But what does O’Connor mean by those terms “mystery” and “manners”? The gist is that the fiction writer is always looking to approach the deepest mysteries through the surfaces of things. A storyteller may be interested in big, abstract ideas about ultimate meaning—love, hatred, sin, judgment, grace, etc.—but those big ideas are not the raw material of a story. The raw materials of a story are found in manners, not mystery. Manners are what we see with our eyeballs when we look out at the world of human interaction. “You get the manners from the texture of existence that surrounds you,” writes O’Connor.

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Writing Hospitably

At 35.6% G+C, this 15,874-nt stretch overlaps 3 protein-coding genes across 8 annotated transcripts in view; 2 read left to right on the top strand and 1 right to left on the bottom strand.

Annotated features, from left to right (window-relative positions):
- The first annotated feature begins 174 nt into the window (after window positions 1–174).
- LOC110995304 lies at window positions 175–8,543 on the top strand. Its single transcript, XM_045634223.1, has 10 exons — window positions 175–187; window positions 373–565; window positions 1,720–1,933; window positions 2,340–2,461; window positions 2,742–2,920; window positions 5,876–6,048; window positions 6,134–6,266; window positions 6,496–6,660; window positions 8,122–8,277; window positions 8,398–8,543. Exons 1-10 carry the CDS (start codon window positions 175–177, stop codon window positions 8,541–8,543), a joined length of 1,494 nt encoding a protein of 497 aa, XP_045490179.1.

A while back one of my online writing students asked the following question:

I’m finding that I’m having trouble striking a balance between too much scene-setting (delaying the really important action) and too little scene-setting or detail (so that the reader has difficulty knowing why the main action is important). Do you have any advice on either how to mentally frame things when starting to write so that there’s room for the complete action to unfold, or for how to approach the editing/revising to more clearly see what’s lacking and why?

I love this question because it gets at a core principle of good writing: you are forever balancing some tension (and usually more than one tension at a time). This writer is struggling with the tension between the need to set the scene–both literally, showing the reader where the action is taking place, and figuratively, giving the reader why some context for why this action is happening and why it’s important–and the need to get on with the action.

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The Man Who Planted Trees